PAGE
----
Graham Reid | | 3 min read
Recently I played Led Zeppelin's Whole Lotta Love at high volume through very large speakers. Nothing unusual I suppose, except it was to university students, none of them pursuing a music degree, Maybe only a dozen out of the 150 had heard it before.
Fair enough, it came out over 40 years ago – about two decades before most were born – and it doesn't get airplay beyond off-peak times on classic rock stations.
As it reached that surreal trippy breakdown in the middle – students wondering where the song had gone – I realised again how unusual it was, even at the time. It was certainly a strange one to pick as a single for the US market (the first version was five and half minutes long) but it was a massive hit.
Led Zepp, and we tend to forget this, were an odd beast. I bought their '69 debut album the day it was released, persuaded by articles in Melody Maker or NME most likely, and on the bus read every word of the cover notes for clues as to what it might sound like.
I certainly didn't predict such a mash of mind-bending blues, skyscraper guitar chords, pummeling drums and a singer who yelped like cat in a blender. The acoustic-folk Black Mountain Side didn't seem to fit anywhere.
Back then band just threw styles together (the Beatles' Yellow Submarine was on the same album as Eleanor Rigby and Tomorrow Never Knows remember) but Led Zepp took it to enormously noisy heights.
When Jimmy Page compiled the four CD box set Remasters in 1990 he juggled the order of the songs – it opens with Whole Lotta Love as some kind of warning – but you still couldn't get them in your crosshairs: classic blues revisited (Gallows Pole, Travelling Riverside Blues), Tolkien fantasy rock (Battle of Evermore), North African influences (Kashmir), uncategorisable stuff (Immigrant Song), rolling thunder (When the Levee Breaks) . . .
David Stubbs once wrote in Melody Maker, “a group like Led Zeppelin could never flourish today when our superstars are decent, soulful, shrewd with their earnings, look after their bodies and make anodyne, over-produced pap for maximum cross-market consumption. Led Zepp proved it was all about going too far . . .”
He said that in 94 but in an age where Lady Gaga's flogs her perfume, it's still true. Led Zepp created their own legend and left it intact. Almost.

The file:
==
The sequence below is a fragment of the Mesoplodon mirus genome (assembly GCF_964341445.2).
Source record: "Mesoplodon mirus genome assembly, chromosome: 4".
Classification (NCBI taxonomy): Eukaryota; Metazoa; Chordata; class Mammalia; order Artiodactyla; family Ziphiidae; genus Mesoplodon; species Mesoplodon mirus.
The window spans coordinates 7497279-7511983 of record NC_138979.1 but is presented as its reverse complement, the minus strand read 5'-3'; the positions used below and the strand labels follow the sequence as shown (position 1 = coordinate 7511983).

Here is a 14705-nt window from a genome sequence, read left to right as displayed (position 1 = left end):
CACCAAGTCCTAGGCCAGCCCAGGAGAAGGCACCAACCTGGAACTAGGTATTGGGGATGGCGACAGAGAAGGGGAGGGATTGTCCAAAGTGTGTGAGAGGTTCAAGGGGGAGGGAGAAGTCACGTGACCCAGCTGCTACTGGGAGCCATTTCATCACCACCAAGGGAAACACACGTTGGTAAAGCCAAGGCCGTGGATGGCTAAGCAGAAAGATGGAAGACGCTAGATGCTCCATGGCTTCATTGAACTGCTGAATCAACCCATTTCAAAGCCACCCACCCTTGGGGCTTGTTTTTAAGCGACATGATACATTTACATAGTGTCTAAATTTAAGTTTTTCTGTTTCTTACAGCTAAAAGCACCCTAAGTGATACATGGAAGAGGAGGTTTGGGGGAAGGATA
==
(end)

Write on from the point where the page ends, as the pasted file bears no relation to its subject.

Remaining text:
Jimmy Page's sojourn with David Coverdale in '94 felt like a Zepp rerun with diminished returns which might explain why he and Robert Plant teamed up for the much more satisfying No Quarter where they reconfigured Led Zepp songs acoustically and with Moroccan musicians which made them shine through a different prism.
Drummer John Bonham's death in 80 ended them, but – despite sometimes bitter feuding and bassist/keyboard player John Paul Jones marginalised for a while – the three still standing got together in 2007 for a concert (with John Bonham's son Jason on drums) which was recorded and filmed.
It now appears as Celebration Day on Blu-ray, DVD, double CD and/or triple vinyl.
Why, after all this time, should we care?
Because they play these classic songs like they still matter to them and offer embellishments and just enough directional changes to make them fresh.
The magnificently filmed set errs towards the blues-rock end of their spectrum (although Kashmir is stunning with Bonham the Younger, third from left, in astonishingly explosive form) and you can see again a band which set its sights on a place called Too Far and went there repeatedly.
When Led Zeppelin III topped the Billboard charts Time magazine noted their aim was “to explore all the styles and techniques in today's rock spectrum without ever losing a heavy core of raw feeling”.
Plant told Time, “somewhere along the line though we hope there's a kind of stamp that identifies it as us”.
He might have said "a stomp" which identified them because they thumped across the globe like a mighty beast.
And now, all these years on, they are again.
And it still sounds thrilling and identifiable.
And it ain't about selling perfume.